0 users agree
    6:07 PM, Wednesday September 14th 2022

    Your arrows show a good understanding of how forms flow through space and how to clarify form overlaps with shading. Be careful to avoid "loops" where your arrows end up close to where they started, as this can make them seem flatter. Also sometimes you are little conservative with your size increase as the arrow approaches the view. Just something to keep in mind.

    On your organic forms, you do a job of keeping your forms simple. However, you are struggling a bit with keeping the variance in your ellipse degree consistent in the contour ellipses. While it is good that you are varying your ellipse degrees, these don't seem to be done in regards to how the form is actually moving through 3D space. Sometimes the degree of your ellipses seem arbitrary. Your contour curves do a better job of adding solidity to your forms.

    Your textures are quite well done and it's clear that you took your time in these exercises. You obviously followed the rule of spending most of your time on observation and not relying on memory. My critique here is that in the dissection portion, sometimes when you are creating gradients of shadows, the lighter part of your texture can appear inconsistent with the darker part. All in all, well done though.

    For your form intersections, you are drawing way too many forms on the page. Focus on drawing larger forms, take your time on each one, and how they relate to each other in 3D space. The sheer number of forms makes it difficult to assess your actual understanding of how each form relates to each other.

    For your organic intersections, your number of forms is much more reasonable. However some of the forms are overly stretched or too complex. Keep them simple, like you did in the organic contours exercise. Also you are using a somewhat excessive number of contour lines. Only use lines that actually clarify the form. Too many contour lines result in visual noise and actually flatten the form.

    Next Steps:

    2 pages of the form intersections exercise and 1 page of the organic intersections exercise.

    When finished, reply to this critique with your revisions.
    0 users agree
    4:44 AM, Wednesday September 14th 2022

    I just started lesson 3. I can almost guarantee I will need revisions. The curriculum difficulty spikes a lot in lesson 3.

    Lesson 3 asks you to apply the material of the previous lessons all simultaneously. It is possible to at least acknowledge all that material at this point, but it is quite difficult. You will need to slow down and I am willing to bet most Patreon-track students have revisions of at least some magnitude here.

    You have it in your mind that because you were asked to re-do the lesson, there is something wrong with you, either as a student learning or as an artist. There is not. What it means is you missed some core concepts in the lessons. Look over the critique and watch each lesson video again. They wouldn't ask for you to redo something if they thought you had fully absorbed the lesson. When you do this, keep in mind the 50% rule. If you are struggling mentally, change it to the 2/3 or 75% rule. Do your best to make sure you look forward to drawing every day, or at the very least that you aren't dreading it.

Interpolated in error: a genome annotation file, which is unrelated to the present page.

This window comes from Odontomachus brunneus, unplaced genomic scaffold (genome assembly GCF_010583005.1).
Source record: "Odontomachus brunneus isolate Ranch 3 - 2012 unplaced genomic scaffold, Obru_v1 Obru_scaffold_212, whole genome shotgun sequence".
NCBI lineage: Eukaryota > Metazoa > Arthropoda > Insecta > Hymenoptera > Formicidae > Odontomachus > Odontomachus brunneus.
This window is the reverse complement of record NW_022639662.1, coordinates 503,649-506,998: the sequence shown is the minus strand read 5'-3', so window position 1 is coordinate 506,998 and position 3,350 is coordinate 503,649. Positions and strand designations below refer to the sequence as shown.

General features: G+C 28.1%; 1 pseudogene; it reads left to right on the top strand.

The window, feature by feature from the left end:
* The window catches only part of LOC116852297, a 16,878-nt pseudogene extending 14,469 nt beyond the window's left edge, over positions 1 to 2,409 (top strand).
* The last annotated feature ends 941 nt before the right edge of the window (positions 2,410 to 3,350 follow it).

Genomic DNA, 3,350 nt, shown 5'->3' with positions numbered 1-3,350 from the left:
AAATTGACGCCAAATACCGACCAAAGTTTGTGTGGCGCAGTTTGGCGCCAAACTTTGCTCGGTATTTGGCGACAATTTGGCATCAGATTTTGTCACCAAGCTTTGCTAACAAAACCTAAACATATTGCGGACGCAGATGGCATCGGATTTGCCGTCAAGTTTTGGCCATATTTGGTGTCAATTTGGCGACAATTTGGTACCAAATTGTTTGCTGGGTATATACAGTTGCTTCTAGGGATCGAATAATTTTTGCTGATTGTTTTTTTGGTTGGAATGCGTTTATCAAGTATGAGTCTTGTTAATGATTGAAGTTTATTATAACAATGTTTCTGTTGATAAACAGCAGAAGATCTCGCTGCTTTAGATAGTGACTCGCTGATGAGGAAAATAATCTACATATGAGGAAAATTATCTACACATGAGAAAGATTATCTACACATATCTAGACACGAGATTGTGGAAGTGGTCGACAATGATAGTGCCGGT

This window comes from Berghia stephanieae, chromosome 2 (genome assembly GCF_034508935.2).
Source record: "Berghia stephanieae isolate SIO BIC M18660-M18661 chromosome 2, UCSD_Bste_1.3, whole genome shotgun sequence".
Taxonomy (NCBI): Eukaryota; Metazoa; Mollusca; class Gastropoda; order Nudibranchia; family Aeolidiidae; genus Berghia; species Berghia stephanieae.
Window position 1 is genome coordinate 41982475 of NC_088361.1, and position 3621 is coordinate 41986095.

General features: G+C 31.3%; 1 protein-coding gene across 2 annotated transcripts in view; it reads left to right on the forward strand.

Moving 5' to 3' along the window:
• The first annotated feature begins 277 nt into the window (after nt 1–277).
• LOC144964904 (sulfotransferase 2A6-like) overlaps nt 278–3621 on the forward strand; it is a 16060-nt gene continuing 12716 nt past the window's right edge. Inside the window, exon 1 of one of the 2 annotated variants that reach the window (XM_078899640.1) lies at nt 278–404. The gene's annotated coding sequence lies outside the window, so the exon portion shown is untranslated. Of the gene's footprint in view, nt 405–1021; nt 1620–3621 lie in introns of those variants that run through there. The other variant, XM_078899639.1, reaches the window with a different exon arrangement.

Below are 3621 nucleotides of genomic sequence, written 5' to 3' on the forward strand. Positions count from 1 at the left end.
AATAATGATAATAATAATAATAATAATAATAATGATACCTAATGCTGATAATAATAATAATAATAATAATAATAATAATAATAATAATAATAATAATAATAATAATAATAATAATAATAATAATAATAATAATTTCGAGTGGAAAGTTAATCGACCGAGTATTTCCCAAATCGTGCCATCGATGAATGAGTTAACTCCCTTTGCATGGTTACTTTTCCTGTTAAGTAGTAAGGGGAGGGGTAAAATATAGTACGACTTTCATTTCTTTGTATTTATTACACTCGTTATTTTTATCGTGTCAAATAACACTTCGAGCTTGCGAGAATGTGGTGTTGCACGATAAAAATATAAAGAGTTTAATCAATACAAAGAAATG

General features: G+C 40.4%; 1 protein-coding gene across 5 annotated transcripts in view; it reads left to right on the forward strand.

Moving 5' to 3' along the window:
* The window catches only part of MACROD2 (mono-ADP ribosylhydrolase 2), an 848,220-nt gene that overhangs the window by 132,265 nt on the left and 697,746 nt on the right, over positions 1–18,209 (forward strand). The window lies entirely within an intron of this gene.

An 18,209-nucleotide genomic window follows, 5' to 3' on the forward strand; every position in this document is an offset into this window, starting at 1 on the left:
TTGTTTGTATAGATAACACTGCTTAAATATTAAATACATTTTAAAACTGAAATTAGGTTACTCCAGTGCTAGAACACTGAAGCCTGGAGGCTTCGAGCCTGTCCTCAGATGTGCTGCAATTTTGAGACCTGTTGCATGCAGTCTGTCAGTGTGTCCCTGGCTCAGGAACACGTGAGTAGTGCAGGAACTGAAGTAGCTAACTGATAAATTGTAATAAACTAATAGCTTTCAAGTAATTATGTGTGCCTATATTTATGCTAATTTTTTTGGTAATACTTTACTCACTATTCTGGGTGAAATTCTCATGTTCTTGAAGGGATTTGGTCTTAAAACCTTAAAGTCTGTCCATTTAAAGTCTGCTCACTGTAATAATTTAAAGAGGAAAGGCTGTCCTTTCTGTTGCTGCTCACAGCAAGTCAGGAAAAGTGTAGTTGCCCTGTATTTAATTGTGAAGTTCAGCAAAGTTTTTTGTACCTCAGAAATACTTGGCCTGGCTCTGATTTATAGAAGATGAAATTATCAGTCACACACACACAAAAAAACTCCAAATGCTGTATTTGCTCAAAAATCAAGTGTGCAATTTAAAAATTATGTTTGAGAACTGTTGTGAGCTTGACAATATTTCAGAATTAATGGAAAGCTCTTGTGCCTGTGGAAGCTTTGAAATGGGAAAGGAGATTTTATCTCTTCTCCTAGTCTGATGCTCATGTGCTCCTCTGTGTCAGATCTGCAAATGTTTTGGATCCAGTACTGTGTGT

3:11 AM, Tuesday September 6th 2022

    Thank you so much for the response on the holiday. It was not expected. Have a good one!

    7:23 PM, Monday September 5th 2022

    I know I screwed up on the sausage form facing towards the viewer. That probably made the exercise more complicated than it needed to be. In general I focused on drawing fewer forms and spending more time on each on these pages.

    12:57 AM, Thursday July 21st 2022

    Thanks I wasn't aware I was supposed to be ghosting the hatching lines. I was drawing confidently from the shoulder, but no ghosting led to them being untidy.

    I honestly forgot about line weight. Early in the challenge I was so overwhelmed I decided to put line weight off until I get more comfortable. But by the time I started feeling good and consistent about the boxes (just before 200), I had forgotten about this.

    Thanks for the critique!

The recommendation below is an advertisement. Most of the links here are part of Amazon's affiliate program (unless otherwise stated), which helps support this website. It's also more than that - it's a hand-picked recommendation of something I've used myself. If you're interested, here is a full list.
Adobe Photoshop

Adobe Photoshop

There are a lot of options for illustration software out there, but mine has always been Adobe Photoshop. I've been using it for nearly 20 years now, ever since I started fooling around with digital art, and it has served me well into my career, both in freelancing and in studio positions. One of the biggest advantages, in my opinion, for those jumping into digital art with Photoshop now is its accessibility. Where when I was younger, it'd cost hundreds, even over a thousand dollars for a software license, younger students can now get their feet wet with industry standard software for just $10/month with their Photography Plan.

This website uses cookies. You can read more about what we do with them, read our privacy policy.